Since I seem to be making last-minute endorsements here, I might as well spout off about the House of Reps race, too. I'd go with John Deffenbaugh there, again hands down and no one else close enough he has to look over his shoulder.


I swore I wasn't going to talk about abortion here, but candidate Vikki Mills offended me mightily with her contemptuous reference to abortion patients as "these girls." I worked briefly in a women’s clinic where abortions were performed and I think people would be shocked to know who all ends up getting them—where do you suppose your family-values pols send their honeys when accidents happen? (Or their daughters for that matter?)


But I don’t want to focus on spectacular cases. All kinds of women end up having them for all kinds of reasons that aren’t ours to know, and not all of them are girls. I am not fixin' to give up anybody else's secrets, but in my acquaintance was once a certain beloved mother of four who found herself pregnant well into middle age, when her children were out of college. I remember the anguish she suffered making her decision, her horror of abortion pitted against the fear of bearing a child at her age and in her physical condition. In the end she aborted on her doctor’s advice but with such grief and sorrow that I think if I’d heard Ms. Mills shrieking ABORTION IS MURDER at her I might have been tempted to consider the real kind. “These girls” indeed! We are talking about a grandmother here.


Another abortion that comes to mind is one I learned about sitting on a Dade County grand jury over 20 years ago. It was the case of a 10-year-old girl who had been impregnated either by her trashy stepfather or by one of the drug buddies he passed her generously around to. Since it was a case not only of rape and incest but—hello?—10 years old, social services had allowed the girl to be aborted though you could tell it didn’t sit well with some of the grand jurors.


That’s the problem with abortion. It doesn’t sit well. It violates our instinctive life force. Nobody likes it. Babies are good, we feel, abortion is bad. Thing is, though, there’s a need for it. There was a need for it with that little 10-year-old rape victim and there was a need for it with our aging mother of four. And there’s lots of other needs that are not ours to know, that we simply have to leave between patients and doctors. Abortion has been around just as long as the need for it and it’s not fixin' to go away. If we don’t keep it safe and legal all we’re doing is bringing back a nasty black market and causing a great many unnecessary back-alley deaths.


Again, I don't want to fight the abortion fight here. But I will say before I leave the subject of Ms. Mills that she was bragging in a letter to the editor here of being endorsed by Georgia Right to Life. I inserted an editor's note that Georgia Right to Life is not associated with the national group Right to Life. I'd looked it up and you know what? The group that backed Ms. Mills was booted out of the national group for being too anti-choice for Right to Life--they didn't want any exceptions for rape and mother's health. Not, by then, that it mattered to me. She'd lost me at "these girls."


Not to mention all her vicious rhetoric about Democrats "stopping at nothing" to "destroy democracy." In Dade County! Where all the county leaders who now run as Republicans ran as Democrats not 15 years ago. Where the remaining Democrats must, and will, register as Republicans in order to have a say in choosing their next county boss and district commissioners. I remember something the late U.S. Congressman Jim Mackay, who helped pass the Voting Rights Act in the 1960s and later retired to Lookout Mountain, said about the old-South, Jim-Crow politicians he served with. None of them, he told me, hated black people enough that they didn't want their votes, he said. This basic truism of politics seems to have escaped our Ms. Mills.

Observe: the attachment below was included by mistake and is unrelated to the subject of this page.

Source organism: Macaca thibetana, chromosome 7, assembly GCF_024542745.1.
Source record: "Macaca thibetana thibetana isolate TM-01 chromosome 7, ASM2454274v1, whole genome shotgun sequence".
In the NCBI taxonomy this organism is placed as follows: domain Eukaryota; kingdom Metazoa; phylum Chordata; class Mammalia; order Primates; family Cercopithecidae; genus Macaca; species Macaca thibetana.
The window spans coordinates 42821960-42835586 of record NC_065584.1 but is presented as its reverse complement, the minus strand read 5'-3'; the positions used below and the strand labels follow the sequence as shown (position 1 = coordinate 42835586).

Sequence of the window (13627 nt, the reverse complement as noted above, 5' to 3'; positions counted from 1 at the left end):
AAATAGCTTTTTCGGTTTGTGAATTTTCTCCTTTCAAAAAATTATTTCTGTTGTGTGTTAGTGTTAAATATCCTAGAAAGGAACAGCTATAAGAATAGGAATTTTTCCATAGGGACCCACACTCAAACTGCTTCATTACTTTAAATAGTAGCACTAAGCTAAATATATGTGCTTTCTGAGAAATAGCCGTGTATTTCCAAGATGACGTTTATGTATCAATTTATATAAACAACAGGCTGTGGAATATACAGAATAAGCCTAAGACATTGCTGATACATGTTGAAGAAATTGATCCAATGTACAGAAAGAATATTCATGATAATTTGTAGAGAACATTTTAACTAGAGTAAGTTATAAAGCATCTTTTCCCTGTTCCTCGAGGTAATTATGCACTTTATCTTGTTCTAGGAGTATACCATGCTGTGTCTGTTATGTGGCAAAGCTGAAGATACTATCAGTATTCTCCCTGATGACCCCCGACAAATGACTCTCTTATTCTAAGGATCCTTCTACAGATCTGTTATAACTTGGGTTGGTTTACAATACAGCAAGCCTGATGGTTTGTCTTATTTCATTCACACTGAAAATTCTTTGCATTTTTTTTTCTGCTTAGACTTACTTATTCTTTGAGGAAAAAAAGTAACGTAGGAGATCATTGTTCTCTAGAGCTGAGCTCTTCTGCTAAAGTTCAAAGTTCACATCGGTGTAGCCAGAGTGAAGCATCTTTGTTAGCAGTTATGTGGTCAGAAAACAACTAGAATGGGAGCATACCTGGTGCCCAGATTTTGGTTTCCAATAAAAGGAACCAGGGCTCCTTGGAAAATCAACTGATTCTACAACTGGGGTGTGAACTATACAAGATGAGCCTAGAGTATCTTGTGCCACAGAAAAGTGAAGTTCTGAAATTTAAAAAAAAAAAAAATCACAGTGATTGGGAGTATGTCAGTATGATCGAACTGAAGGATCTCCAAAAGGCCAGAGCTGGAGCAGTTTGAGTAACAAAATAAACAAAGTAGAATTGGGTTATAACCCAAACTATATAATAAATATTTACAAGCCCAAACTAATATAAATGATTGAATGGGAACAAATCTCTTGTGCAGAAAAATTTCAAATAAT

As for candidate no. 3 in that race, Mike Cameron from Rossville, he struck me as saner than Ms. Mills but when it got to abortion I changed my mind. They were all trying to out-Ah-Hate-Abortion each other and Cameron commenced carrying on about a new movement to require that patients who take the "abortion pill" be instructed about an antidote. What the so-called abortion pill is is a drug combination that blocks progesterone which, early in a pregnancy, causes the lining of the uterus to dissolve--basically, it brings on your period. The so-called antidote is a flood of progesterone to counter that effect. So I got this image of Mike Cameron trying to wrestle the Kotex box away from one of "these girls," shouting, "No! No! You must not have your period!" You want to talk about gummint overreach!


Then the guy further irritated me by managing, in his closing remarks, to work in a reference to Stacey Abrams and how proud he was of whatever role he purported to have played in squelching her run for the governor's mansion in 2018. It came so starkly out of nowhere that it would have puzzled anybody who hadn't had to watch local racists come out of the woodwork to hate on old Stacey on the local political page The Village Idiot since her name came up in 2018. They were always flushing her down toilets and such back then, to the point I couldn't bear to look at the page anymore. These days somebody will bring her back up periodically, in the pretense she might be Biden's VP pick but really just for the fun of communal fat-black-woman-bashin'.


I took this screenshot from The Village Idiot a week or two ago. Please note the references in the comments below the fat-joke meme to "Buckwheat." The pretense these days is that it ain't racism, it's hatred of "socialism." So what I wanta know is: Was Buckwheat a commie?